China’s Monetary Shell Game (Confirmed for Step 2)

Chinese bank reserves contracted in April 2018 for the first time in almost two years. The decline was small, just 0.2%, but it is still represents a significant deviation from the limited growth since the turmoil in 2015 and early 2016. The decline in reserves further corroborates our theory of events. To briefly review, China…


Chart of the Week; On the Contrary

It has been far more difficult to pick one Chart of the Week this week. There is so much going on right now, most of it revolving around the possible re-rising of the “dollar.” An unwelcome development, to be sure, but a potentially important one for the intermediate term direction of more than just EM…

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This Is A Really Strange Development

Observing the eurodollar system as I’ve done for so many years, you have to be prepared for curve balls thrown at you. Just when you think you’ve got it clocked (sometimes literally), something changes and it all gets tossed out the window. About a month ago, the Federal Reserve reported a sharp drop of UST’s…


Chart of the Week: PBOC Clumsily Stumbles Into Step 1

A few weeks ago, the PBOC stunned many mainstream observers by reducing the RRR. It cut against the preferred narrative that the central bank was “tightening” in anticipation of an economic and therefore inflationary breakout (labor shortages, don’t you know). It didn’t seem to make sense. From the perspective of globally synchronized growth, it wouldn’t….

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If There Was No QE, How Could There Be QT?

How big should the Fed’s balance sheet be? It’s a topic that has taken over a lot of academic discussions. Recall that before 2008 the level of bank reserves was practically nil. They didn’t play much of a role in any money market, required reserves or not (this should be a big clue). After four…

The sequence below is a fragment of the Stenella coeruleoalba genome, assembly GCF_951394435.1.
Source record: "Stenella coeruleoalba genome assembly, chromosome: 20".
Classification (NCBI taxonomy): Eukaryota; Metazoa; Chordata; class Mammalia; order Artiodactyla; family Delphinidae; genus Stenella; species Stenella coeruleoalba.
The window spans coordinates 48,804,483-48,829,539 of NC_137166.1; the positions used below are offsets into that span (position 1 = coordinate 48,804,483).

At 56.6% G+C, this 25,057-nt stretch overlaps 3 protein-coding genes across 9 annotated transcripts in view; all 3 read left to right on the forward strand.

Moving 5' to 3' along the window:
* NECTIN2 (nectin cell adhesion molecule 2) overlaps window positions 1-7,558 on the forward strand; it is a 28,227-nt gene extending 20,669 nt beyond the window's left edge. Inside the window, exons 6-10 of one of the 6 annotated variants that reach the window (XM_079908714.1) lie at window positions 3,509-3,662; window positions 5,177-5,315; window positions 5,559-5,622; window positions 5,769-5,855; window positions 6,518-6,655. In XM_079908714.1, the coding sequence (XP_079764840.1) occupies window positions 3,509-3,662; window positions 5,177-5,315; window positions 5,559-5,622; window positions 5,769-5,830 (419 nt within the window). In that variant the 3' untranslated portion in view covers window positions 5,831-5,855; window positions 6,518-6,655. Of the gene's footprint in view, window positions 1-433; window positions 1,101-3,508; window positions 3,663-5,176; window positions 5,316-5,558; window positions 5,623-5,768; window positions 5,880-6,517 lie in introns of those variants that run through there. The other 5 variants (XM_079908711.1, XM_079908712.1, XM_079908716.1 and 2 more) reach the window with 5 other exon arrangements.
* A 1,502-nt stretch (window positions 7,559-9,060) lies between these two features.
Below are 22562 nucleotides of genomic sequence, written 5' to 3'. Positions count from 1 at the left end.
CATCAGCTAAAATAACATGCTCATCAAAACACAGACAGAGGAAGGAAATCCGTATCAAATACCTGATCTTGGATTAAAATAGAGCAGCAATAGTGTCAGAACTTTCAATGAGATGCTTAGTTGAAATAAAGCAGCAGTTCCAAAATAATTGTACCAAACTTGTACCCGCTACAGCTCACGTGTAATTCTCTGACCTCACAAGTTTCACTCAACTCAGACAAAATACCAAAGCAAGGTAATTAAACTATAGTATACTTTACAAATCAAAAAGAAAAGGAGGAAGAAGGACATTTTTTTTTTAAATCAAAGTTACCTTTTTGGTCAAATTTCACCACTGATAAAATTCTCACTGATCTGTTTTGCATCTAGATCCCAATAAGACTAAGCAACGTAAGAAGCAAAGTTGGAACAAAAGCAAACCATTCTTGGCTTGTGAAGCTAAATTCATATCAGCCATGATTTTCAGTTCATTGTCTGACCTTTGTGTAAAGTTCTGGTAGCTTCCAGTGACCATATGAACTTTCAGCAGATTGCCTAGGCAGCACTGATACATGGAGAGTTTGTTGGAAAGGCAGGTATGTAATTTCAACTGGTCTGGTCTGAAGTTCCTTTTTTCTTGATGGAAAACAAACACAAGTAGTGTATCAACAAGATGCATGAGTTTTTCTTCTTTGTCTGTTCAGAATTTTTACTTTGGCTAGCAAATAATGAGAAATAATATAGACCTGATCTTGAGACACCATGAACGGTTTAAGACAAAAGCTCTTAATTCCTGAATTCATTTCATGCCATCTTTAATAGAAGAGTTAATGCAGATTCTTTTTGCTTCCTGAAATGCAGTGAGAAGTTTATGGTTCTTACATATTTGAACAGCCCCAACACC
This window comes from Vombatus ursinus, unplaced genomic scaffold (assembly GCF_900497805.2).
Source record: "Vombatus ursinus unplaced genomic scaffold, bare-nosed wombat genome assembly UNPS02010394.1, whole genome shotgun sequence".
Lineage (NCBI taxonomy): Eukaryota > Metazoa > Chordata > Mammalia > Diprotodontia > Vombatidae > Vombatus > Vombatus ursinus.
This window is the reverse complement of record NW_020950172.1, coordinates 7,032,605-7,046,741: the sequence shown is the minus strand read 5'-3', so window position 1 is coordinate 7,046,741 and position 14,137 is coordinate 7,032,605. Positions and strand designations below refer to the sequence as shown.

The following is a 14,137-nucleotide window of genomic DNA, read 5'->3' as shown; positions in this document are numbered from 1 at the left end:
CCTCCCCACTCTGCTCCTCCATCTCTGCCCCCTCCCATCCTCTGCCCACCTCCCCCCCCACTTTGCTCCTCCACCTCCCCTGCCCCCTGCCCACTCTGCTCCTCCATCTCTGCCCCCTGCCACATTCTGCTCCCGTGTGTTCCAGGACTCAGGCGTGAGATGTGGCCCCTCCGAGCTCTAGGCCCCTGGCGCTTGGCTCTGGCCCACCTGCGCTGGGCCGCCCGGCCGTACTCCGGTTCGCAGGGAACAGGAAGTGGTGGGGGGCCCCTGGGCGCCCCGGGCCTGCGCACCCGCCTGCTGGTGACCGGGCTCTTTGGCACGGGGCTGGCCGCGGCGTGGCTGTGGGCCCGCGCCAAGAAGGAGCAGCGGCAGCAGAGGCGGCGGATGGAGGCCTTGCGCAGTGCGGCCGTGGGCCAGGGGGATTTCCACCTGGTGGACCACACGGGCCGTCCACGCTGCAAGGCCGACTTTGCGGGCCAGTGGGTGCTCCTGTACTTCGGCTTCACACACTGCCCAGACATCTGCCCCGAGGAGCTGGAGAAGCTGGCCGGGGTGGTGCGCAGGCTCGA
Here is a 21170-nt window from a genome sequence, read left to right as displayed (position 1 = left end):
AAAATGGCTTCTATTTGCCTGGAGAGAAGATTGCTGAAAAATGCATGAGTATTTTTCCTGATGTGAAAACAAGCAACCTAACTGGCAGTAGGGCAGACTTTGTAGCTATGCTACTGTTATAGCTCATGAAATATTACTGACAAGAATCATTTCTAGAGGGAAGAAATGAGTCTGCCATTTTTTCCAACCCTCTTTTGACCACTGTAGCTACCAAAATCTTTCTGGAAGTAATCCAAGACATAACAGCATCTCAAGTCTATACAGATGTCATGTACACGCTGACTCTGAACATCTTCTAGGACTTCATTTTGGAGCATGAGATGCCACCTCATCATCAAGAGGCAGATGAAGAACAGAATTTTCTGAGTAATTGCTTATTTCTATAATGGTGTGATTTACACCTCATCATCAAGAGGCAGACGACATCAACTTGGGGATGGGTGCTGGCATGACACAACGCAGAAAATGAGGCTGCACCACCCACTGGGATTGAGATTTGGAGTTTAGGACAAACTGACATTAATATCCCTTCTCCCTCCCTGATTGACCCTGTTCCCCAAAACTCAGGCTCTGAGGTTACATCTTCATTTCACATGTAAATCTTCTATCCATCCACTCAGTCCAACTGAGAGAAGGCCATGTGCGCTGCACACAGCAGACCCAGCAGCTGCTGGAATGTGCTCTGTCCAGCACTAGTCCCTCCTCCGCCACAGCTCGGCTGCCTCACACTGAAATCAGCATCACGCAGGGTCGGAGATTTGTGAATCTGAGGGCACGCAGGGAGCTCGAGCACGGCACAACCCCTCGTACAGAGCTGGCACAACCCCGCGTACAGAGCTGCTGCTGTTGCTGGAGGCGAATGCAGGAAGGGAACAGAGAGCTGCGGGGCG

Good Time To Review China Money Basics

Since the announced conditional cut in China’s RRR won’t begin to show up in various figures (particularly for the MLF) until next month, the updated PBOC balance sheet for March 2018 is somewhat anti-climactic. Not only is it too early for what may follow given the policy shift, there are the usual if not more…


Moving Past The Oily Path of Least Resistance?

On April 6, the Trump administration announced a new round of sanctions imposed upon certain Russian officials, persons, and businesses. Treasury Secretary Steve Mnuchin announced their purported purpose in a letter: “The Russian government operates for the disproportionate benefit of oligarchs and government elites.” Russia’s currency, the ruble (RUB), fell sharply after the announcement as…

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Can We Blame Japan For The Liquidations (and HKD)? Right Now It Sure Seems That Way

February was a very interesting month, wasn’t it? There was the pause or even end of the inflation hysteria driven home by “unexpected” liquidations in markets all over the world. On top of those, LIBOR-OIS blew out and all the absurd explanations put forth for it, and even outright lies. Needless to say (write), I’ve…

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China’s Monetary Shell Game

Throughout much of last year, we were told repeatedly that the PBOC was tightening monetary policy. China’s central bank had raised its reverse repo rate twice early on, and then once more last December (and would do so again just last month). These moves coincided with Federal Reserve “rate hikes”, seemingly in line with the…

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Some First Principles Of A ‘Dollar Short’

On Friday I wrote: Again, the size of your reserves reflects, and is proportional to, your potential need for funding. You can’t accumulate that many unless you have a similarly arrayed “dollar short.” The bigger the stockpile the more potential for it to get out of hand if things go the wrong way (usually on…